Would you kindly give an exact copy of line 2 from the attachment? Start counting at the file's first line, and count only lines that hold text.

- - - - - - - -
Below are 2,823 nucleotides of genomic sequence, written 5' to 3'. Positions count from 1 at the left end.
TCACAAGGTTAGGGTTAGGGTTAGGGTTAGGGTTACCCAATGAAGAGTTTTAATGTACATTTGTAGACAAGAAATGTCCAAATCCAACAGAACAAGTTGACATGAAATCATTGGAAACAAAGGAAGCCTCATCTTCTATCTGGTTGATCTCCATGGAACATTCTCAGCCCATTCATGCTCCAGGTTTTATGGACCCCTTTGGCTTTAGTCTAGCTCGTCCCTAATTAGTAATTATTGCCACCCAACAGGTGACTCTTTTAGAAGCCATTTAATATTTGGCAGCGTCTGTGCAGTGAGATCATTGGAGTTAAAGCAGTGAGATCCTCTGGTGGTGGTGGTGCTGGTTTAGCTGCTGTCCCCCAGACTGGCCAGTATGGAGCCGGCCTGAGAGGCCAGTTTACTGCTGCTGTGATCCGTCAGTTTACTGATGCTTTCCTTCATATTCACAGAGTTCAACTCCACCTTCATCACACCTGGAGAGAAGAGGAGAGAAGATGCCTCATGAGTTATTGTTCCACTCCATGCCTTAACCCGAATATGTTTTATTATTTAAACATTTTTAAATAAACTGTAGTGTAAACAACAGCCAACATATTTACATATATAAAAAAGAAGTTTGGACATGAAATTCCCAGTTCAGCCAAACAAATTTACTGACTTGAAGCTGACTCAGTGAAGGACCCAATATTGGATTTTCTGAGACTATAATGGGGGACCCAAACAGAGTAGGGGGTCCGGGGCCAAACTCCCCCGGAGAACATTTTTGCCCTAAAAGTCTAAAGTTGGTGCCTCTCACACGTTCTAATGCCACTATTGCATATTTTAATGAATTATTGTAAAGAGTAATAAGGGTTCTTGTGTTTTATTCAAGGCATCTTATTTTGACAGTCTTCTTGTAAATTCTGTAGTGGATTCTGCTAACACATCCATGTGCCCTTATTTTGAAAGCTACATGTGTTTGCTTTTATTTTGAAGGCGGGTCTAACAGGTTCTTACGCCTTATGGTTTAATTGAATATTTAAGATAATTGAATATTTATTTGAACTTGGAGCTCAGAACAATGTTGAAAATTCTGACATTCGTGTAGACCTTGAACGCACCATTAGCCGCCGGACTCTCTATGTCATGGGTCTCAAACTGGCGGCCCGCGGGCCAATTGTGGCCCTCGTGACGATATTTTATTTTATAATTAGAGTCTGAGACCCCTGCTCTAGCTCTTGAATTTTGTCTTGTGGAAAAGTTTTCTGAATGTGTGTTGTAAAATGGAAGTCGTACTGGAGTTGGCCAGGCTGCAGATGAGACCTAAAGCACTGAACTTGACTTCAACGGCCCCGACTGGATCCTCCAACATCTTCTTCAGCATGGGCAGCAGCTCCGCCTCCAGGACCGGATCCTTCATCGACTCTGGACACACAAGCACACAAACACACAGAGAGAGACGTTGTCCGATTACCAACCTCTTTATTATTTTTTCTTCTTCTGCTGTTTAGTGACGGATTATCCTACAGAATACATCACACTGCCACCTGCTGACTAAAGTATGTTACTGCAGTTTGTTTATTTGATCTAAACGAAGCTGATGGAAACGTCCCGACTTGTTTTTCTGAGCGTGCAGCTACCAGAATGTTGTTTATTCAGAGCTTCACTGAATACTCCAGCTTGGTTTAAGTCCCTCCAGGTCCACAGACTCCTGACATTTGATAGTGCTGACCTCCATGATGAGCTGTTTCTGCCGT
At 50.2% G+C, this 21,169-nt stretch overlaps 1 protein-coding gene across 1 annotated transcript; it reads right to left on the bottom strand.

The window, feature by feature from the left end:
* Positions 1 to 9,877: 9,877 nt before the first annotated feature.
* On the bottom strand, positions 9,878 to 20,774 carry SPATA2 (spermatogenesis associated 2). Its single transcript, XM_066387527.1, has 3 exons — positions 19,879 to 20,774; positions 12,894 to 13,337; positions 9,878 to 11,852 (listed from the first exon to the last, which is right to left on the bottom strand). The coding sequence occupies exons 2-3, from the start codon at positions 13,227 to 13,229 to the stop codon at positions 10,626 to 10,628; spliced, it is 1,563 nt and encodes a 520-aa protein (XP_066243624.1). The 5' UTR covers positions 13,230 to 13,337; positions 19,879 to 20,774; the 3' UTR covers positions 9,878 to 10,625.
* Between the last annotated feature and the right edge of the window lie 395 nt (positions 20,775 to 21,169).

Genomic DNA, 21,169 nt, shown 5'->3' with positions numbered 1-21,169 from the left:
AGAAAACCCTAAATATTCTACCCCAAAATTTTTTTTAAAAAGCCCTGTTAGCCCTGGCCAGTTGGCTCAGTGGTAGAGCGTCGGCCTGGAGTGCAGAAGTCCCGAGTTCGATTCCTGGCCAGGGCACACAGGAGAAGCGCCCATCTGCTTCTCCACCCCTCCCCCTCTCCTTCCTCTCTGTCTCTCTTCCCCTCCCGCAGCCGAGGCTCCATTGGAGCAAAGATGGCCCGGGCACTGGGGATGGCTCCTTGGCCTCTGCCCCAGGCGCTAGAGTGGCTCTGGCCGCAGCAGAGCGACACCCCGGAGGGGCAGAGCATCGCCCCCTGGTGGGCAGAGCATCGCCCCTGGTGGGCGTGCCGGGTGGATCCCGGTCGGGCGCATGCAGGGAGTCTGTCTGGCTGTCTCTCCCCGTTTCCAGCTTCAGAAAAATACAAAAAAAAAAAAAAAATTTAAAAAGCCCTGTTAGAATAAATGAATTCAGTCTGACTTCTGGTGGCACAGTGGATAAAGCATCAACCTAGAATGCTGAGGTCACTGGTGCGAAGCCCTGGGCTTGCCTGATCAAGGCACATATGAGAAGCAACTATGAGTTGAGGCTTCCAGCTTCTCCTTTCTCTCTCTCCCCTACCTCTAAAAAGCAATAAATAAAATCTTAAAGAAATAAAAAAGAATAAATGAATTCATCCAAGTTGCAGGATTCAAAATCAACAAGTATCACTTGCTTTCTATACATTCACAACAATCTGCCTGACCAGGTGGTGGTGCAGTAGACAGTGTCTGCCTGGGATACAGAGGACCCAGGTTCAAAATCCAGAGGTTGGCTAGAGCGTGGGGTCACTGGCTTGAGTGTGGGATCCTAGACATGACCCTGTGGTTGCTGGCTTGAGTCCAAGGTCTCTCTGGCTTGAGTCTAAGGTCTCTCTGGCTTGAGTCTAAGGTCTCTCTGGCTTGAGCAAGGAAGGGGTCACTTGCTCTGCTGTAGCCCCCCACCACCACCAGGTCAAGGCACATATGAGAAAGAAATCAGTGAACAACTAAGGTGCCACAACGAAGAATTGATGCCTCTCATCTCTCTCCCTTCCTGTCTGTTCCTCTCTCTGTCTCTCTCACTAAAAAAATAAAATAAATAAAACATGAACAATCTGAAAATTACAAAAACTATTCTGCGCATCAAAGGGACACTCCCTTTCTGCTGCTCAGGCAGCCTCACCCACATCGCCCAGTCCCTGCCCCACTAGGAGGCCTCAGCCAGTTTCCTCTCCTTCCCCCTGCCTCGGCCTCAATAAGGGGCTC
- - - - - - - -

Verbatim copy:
TCACAAGGTTAGGGTTAGGGTTAGGGTTAGGGTTACCCAATGAAGAGTTTTAATGTACATTTGTAGACAAGAAATGTCCAAATCCAACAGAACAAGTTGACATGAAATCATTGGAAACAAAGGAAGCCTCATCTTCTATCTGGTTGATCTCCATGGAACATTCTCAGCCCATTCATGCTCCAGGTTTTATGGACCCCTTTGGCTTTAGTCTAGCTCGTCCCTAATTAGTAATTATTGCCACCCAACAGGTGACTCTTTTAGAAGCCATTTAATATTTGGCAGCGTCTGTGCAGTGAGATCATTGGAGTTAAAGCAGTGAGATCCTCTGGTGGTGGTGGTGCTGGTTTAGCTGCTGTCCCCCAGACTGGCCAGTATGGAGCCGGCCTGAGAGGCCAGTTTACTGCTGCTGTGATCCGTCAGTTTACTGATGCTTTCCTTCATATTCACAGAGTTCAACTCCACCTTCATCACACCTGGAGAGAAGAGGAGAGAAGATGCCTCATGAGTTATTGTTCCACTCCATGCCTTAACCCGAATATGTTTTATTATTTAAACATTTTTAAATAAACTGTAGTGTAAACAACAGCCAACATATTTACATATATAAAAAAGAAGTTTGGACATGAAATTCCCAGTTCAGCCAAACAAATTTACTGACTTGAAGCTGACTCAGTGAAGGACCCAATATTGGATTTTCTGAGACTATAATGGGGGACCCAAACAGAGTAGGGGGTCCGGGGCCAAACTCCCCCGGAGAACATTTTTGCCCTAAAAGTCTAAAGTTGGTGCCTCTCACACGTTCTAATGCCACTATTGCATATTTTAATGAATTATTGTAAAGAGTAATAAGGGTTCTTGTGTTTTATTCAAGGCATCTTATTTTGACAGTCTTCTTGTAAATTCTGTAGTGGATTCTGCTAACACATCCATGTGCCCTTATTTTGAAAGCTACATGTGTTTGCTTTTATTTTGAAGGCGGGTCTAACAGGTTCTTACGCCTTATGGTTTAATTGAATATTTAAGATAATTGAATATTTATTTGAACTTGGAGCTCAGAACAATGTTGAAAATTCTGACATTCGTGTAGACCTTGAACGCACCATTAGCCGCCGGACTCTCTATGTCATGGGTCTCAAACTGGCGGCCCGCGGGCCAATTGTGGCCCTCGTGACGATATTTTATTTTATAATTAGAGTCTGAGACCCCTGCTCTAGCTCTTGAATTTTGTCTTGTGGAAAAGTTTTCTGAATGTGTGTTGTAAAATGGAAGTCGTACTGGAGTTGGCCAGGCTGCAGATGAGACCTAAAGCACTGAACTTGACTTCAACGGCCCCGACTGGATCCTCCAACATCTTCTTCAGCATGGGCAGCAGCTCCGCCTCCAGGACCGGATCCTTCATCGACTCTGGACACACAAGCACACAAACACACAGAGAGAGACGTTGTCCGATTACCAACCTCTTTATTATTTTTTCTTCTTCTGCTGTTTAGTGACGGATTATCCTACAGAATACATCACACTGCCACCTGCTGACTAAAGTATGTTACTGCAGTTTGTTTATTTGATCTAAACGAAGCTGATGGAAACGTCCCGACTTGTTTTTCTGAGCGTGCAGCTACCAGAATGTTGTTTATTCAGAGCTTCACTGAATACTCCAGCTTGGTTTAAGTCCCTCCAGGTCCACAGACTCCTGACATTTGATAGTGCTGACCTCCATGATGAGCTGTTTCTGCCGT